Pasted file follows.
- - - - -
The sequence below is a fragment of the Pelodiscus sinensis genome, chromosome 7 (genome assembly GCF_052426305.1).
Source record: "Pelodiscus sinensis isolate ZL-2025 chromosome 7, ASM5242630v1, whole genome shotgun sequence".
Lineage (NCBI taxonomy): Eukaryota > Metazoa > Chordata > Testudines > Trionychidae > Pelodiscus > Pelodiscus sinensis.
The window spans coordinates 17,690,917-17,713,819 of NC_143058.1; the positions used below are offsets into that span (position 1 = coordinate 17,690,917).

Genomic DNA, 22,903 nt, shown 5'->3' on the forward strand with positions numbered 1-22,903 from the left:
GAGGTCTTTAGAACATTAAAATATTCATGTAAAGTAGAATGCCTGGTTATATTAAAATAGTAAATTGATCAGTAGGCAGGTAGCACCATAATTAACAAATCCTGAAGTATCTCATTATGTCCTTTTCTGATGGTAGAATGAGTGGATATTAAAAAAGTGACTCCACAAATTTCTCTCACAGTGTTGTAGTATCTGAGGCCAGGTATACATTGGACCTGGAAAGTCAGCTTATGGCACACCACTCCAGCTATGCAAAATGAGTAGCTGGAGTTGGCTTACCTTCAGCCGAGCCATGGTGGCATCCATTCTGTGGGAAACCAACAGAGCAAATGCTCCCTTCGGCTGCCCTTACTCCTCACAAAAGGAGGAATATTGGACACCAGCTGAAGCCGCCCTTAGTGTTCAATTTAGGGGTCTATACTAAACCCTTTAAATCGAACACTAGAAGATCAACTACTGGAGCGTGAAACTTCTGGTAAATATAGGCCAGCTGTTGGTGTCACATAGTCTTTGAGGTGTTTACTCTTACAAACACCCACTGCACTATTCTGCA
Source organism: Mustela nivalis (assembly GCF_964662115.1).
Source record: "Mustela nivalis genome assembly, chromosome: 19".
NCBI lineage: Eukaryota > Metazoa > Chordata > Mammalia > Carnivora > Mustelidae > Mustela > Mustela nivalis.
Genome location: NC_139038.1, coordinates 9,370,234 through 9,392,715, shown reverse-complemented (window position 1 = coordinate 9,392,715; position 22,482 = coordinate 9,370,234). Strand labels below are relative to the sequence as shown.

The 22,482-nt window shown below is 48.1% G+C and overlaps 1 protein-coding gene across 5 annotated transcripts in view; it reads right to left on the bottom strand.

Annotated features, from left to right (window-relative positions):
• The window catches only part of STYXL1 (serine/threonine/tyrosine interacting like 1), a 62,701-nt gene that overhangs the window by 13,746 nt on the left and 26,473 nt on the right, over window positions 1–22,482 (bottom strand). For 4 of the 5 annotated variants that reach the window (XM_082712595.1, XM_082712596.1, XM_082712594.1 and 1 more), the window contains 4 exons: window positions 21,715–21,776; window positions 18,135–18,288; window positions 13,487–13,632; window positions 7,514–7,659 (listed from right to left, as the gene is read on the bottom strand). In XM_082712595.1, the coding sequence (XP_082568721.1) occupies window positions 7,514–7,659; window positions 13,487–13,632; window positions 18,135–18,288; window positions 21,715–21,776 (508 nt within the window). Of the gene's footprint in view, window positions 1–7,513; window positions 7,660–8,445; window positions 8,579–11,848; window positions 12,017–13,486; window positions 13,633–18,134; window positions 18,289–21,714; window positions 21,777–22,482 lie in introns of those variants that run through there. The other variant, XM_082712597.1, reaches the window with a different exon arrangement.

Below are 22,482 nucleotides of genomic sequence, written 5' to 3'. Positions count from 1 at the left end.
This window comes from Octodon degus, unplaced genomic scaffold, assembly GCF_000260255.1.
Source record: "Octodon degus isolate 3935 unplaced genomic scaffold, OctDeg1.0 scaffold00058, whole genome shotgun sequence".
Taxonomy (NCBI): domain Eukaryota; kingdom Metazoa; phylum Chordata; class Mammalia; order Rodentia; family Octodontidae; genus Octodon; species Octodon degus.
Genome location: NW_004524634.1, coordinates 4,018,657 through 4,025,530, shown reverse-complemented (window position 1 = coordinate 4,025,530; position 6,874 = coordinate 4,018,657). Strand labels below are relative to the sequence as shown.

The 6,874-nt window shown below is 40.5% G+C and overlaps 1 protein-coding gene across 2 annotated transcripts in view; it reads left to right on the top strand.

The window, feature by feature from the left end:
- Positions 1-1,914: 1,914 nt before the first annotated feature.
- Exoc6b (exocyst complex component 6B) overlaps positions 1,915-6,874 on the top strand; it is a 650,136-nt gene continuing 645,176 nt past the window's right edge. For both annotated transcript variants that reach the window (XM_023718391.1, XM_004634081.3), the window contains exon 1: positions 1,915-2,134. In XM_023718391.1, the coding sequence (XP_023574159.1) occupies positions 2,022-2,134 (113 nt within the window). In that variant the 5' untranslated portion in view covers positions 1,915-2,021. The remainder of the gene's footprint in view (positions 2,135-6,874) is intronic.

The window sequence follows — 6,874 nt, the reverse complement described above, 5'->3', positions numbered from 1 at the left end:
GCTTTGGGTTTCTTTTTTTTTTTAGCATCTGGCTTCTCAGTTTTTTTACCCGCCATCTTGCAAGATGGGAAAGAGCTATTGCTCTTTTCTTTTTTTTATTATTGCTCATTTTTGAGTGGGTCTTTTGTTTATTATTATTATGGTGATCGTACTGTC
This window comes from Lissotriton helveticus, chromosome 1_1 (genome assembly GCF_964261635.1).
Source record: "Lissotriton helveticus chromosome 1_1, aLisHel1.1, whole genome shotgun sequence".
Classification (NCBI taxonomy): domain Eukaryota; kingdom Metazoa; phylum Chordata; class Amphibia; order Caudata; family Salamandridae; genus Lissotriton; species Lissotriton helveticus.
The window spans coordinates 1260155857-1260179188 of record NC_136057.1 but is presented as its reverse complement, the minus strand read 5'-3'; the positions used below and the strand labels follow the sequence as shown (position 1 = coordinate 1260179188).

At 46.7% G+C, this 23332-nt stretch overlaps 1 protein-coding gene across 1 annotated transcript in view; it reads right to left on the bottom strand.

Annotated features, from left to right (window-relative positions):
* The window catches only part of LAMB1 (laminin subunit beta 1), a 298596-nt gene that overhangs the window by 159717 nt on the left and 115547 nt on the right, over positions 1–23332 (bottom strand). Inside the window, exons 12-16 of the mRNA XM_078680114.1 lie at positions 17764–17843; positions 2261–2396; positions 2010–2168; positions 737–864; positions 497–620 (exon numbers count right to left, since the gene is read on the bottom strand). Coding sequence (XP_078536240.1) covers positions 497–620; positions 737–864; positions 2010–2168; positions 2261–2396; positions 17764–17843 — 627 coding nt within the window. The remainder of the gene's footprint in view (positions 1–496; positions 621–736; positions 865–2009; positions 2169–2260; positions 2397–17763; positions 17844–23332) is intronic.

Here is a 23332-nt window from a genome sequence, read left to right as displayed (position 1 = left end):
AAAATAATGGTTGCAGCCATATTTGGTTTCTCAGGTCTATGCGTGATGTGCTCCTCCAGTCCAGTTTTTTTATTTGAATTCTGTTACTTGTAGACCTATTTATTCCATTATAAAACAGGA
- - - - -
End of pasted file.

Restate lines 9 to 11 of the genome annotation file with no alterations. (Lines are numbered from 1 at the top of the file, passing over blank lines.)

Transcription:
NCBI lineage: Eukaryota > Metazoa > Chordata > Mammalia > Carnivora > Mustelidae > Mustela > Mustela nivalis.
Genome location: NC_139038.1, coordinates 9,370,234 through 9,392,715, shown reverse-complemented (window position 1 = coordinate 9,392,715; position 22,482 = coordinate 9,370,234). Strand labels below are relative to the sequence as shown.

The 22,482-nt window shown below is 48.1% G+C and overlaps 1 protein-coding gene across 5 annotated transcripts in view; it reads right to left on the bottom strand.